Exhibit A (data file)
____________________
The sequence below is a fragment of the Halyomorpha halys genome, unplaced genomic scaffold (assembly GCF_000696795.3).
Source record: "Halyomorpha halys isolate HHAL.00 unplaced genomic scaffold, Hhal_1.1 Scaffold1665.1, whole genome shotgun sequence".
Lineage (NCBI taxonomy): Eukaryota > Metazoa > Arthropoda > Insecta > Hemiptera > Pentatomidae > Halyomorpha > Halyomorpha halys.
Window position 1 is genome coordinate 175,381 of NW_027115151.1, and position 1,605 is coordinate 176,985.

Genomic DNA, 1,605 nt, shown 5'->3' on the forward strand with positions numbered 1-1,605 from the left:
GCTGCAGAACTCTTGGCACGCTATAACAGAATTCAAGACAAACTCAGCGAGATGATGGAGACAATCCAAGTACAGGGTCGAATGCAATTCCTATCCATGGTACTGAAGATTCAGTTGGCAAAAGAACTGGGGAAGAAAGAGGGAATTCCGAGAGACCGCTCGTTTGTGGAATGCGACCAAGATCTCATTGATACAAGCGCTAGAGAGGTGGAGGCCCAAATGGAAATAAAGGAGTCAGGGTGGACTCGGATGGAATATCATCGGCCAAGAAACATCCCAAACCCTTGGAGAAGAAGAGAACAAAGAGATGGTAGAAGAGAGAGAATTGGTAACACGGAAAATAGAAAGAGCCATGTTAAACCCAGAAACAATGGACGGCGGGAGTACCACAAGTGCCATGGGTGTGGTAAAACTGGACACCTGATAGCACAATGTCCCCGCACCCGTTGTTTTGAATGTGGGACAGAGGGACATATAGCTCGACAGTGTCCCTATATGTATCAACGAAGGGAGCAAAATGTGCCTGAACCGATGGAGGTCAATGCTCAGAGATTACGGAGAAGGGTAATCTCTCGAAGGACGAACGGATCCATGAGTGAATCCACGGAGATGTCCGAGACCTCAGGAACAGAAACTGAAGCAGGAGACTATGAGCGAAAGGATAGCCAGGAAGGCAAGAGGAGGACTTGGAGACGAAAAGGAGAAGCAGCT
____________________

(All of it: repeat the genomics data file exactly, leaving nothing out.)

The sequence below is a fragment of the Halyomorpha halys genome, unplaced genomic scaffold (assembly GCF_000696795.3).
Source record: "Halyomorpha halys isolate HHAL.00 unplaced genomic scaffold, Hhal_1.1 Scaffold1665.1, whole genome shotgun sequence".
Lineage (NCBI taxonomy): Eukaryota > Metazoa > Arthropoda > Insecta > Hemiptera > Pentatomidae > Halyomorpha > Halyomorpha halys.
Window position 1 is genome coordinate 175,381 of NW_027115151.1, and position 1,605 is coordinate 176,985.

Genomic DNA, 1,605 nt, shown 5'->3' on the forward strand with positions numbered 1-1,605 from the left:
GCTGCAGAACTCTTGGCACGCTATAACAGAATTCAAGACAAACTCAGCGAGATGATGGAGACAATCCAAGTACAGGGTCGAATGCAATTCCTATCCATGGTACTGAAGATTCAGTTGGCAAAAGAACTGGGGAAGAAAGAGGGAATTCCGAGAGACCGCTCGTTTGTGGAATGCGACCAAGATCTCATTGATACAAGCGCTAGAGAGGTGGAGGCCCAAATGGAAATAAAGGAGTCAGGGTGGACTCGGATGGAATATCATCGGCCAAGAAACATCCCAAACCCTTGGAGAAGAAGAGAACAAAGAGATGGTAGAAGAGAGAGAATTGGTAACACGGAAAATAGAAAGAGCCATGTTAAACCCAGAAACAATGGACGGCGGGAGTACCACAAGTGCCATGGGTGTGGTAAAACTGGACACCTGATAGCACAATGTCCCCGCACCCGTTGTTTTGAATGTGGGACAGAGGGACATATAGCTCGACAGTGTCCCTATATGTATCAACGAAGGGAGCAAAATGTGCCTGAACCGATGGAGGTCAATGCTCAGAGATTACGGAGAAGGGTAATCTCTCGAAGGACGAACGGATCCATGAGTGAATCCACGGAGATGTCCGAGACCTCAGGAACAGAAACTGAAGCAGGAGACTATGAGCGAAAGGATAGCCAGGAAGGCAAGAGGAGGACTTGGAGACGAAAAGGAGAAGCAGCT